Saturday, April 14, 2007

6 Weird Things About Me and Why I Don't Know how to "tag" Anyone to Continue This

Greetings from the recently returned! A job change happened since I last posted. God blessed me richly by getting me out of a law firm which was rapidly morphing into Hades, and gave me a great job as an Assistant Director at a medical library at a major medical center. Great stuff but, in the interim, I lost all my blogging know-how, so bear with me.

Hey, first thanks to Catherine+ for not losing faith in me during my period of silence. Thanks, C! And she's the one who tagged me for 6 weird things, so here they are:
1. I have nicknames for my Yorkie like "Mommy's Monster" and "Tutters."
2. I have bought him 11 identical hedgehogs (He loves them and the original one, Hortense, is in great danger of giving up the ghost after 9 years, so he needs back ups.)
3. I have a 1" plastic sheep named Eleanor (She prefers the spelling ELUNOR, with the R backwards, and the whole works in caps) who has a real smart mouth and channels through me.
4. I have recurring dreams in which Yvonne DeCarlo is in love with me.
5. I have recurring nightmares about combination locks.
6. I have a phobia about turtles.

Ok, there's my 6. The reason I can't tag anyone is I didn't seem to have bookmarked the blog or whatever the network thingy is that has links to many of us that had Catherine's and others names in it, so I could link them

Happy Spring!

ps. My lovely lady pastor is just as great as ever.

Sunday, October 15, 2006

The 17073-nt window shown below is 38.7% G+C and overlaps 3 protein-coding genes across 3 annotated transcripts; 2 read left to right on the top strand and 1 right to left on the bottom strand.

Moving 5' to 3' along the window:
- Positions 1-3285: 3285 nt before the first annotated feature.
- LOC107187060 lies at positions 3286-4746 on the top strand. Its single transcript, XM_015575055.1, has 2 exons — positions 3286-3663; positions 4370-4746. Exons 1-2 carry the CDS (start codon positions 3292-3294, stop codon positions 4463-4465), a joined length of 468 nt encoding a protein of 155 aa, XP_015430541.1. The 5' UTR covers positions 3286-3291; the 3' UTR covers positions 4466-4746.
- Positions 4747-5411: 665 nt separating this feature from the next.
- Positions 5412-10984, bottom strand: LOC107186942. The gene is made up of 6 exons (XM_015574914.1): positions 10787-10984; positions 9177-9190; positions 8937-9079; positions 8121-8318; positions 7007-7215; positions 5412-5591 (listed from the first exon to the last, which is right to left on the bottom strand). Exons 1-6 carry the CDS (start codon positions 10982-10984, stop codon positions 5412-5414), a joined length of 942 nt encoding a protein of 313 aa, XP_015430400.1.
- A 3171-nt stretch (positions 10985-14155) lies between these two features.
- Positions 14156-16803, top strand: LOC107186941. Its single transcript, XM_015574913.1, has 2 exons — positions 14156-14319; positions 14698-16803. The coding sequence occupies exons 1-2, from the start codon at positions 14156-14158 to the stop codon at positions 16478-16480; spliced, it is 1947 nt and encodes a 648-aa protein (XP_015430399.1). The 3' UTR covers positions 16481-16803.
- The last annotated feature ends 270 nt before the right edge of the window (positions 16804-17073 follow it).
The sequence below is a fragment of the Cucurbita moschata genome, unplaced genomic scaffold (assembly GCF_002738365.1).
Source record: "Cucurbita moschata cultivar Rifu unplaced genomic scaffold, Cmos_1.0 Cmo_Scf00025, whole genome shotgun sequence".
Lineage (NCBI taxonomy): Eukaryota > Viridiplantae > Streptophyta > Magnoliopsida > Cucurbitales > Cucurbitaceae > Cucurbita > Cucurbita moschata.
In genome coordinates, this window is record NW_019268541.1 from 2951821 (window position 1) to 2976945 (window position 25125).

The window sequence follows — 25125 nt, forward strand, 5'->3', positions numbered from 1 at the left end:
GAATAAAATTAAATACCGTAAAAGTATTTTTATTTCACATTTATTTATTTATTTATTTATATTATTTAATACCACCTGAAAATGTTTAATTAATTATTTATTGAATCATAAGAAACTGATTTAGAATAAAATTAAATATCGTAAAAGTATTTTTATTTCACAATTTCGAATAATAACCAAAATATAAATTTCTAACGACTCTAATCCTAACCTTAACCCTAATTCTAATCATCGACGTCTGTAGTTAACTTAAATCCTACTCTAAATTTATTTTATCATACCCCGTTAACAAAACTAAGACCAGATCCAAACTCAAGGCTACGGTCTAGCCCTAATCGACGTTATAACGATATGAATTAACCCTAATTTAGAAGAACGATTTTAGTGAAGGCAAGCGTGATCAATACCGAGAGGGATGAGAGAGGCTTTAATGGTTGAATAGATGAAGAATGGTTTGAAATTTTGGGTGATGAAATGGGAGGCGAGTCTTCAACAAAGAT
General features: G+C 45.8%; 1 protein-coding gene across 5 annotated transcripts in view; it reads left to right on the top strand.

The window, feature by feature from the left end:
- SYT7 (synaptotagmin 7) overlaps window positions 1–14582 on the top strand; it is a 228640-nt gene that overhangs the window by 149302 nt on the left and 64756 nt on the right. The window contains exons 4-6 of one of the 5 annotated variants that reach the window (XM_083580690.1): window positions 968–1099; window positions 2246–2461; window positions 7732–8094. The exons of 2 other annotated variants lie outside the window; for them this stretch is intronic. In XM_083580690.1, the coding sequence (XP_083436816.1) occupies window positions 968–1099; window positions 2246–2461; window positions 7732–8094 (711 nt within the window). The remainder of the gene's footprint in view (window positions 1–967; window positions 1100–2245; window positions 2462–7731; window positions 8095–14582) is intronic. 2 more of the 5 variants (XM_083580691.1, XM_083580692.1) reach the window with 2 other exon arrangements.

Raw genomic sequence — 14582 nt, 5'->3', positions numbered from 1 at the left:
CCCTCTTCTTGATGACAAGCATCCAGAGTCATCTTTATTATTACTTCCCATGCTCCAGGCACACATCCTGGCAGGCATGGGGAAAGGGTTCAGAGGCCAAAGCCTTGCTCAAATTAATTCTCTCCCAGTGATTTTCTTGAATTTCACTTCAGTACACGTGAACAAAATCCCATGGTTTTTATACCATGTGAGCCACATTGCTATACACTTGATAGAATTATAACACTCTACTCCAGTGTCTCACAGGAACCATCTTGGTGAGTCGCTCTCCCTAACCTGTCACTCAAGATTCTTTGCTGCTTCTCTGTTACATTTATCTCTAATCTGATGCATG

Ministry Outside the Pulpit and Angst In Me

Today yielded blessings. Besides being New Member Sunday (so I am now "officially" a member of St P--bring on the offering envelopes), I met some really nice people at the reception after worship. Best was an older lady who, I noticed in the course of your basic ordinary "Hi, I'm new and delighted to be a member" conversation, was wearing a PFLAG logo on a necklace. I asked her about it and was blessed with meeting a new friend! (Now I wish I could remember her name--argghhh!) Turns out she was instrumental in getting St P to be open and affirming 8 years ago and establishing a local chapter of PFLAG. We clicked immediately and start jabbering about getting together to exchange strategies for making the place even more welcoming and affirming. Very cool. Very, very cool. Kingdom of God stuff.

I'm continuing to try to "get a read" on Pastor M. Great gal, but there seem to be walls or something. (My Stephen Minister commented that M has "very tightly drawn boundaires.") Not that M isn't perfectly pleasant and all that. I guess after that great and instant rapport I had with my last pastor at the Church of the Implosion, I had hoped for the same with Pr M. She is far and away the best preacher I have ever heard, and she cares deeply about inclusion, but I feel like she's kind of distant or something. Maybe because right now she is the sole pastor for a church with 3 services on Sunday, average attendance of 265, membership in the 400's. Could that be? I like her a lot but I just feel like she thinks I'm needy, or dorky or a dufus or something--probably the first since I met with her solo twice in the first two months I was there. Is that too much?? I have emailed her a couple times--mostly with thoughts; but she had already said she is usually too swamped to answer emails unless there's a critical need. I think this may be true since she did answer when I emailed about a health crisis my partner's mom had.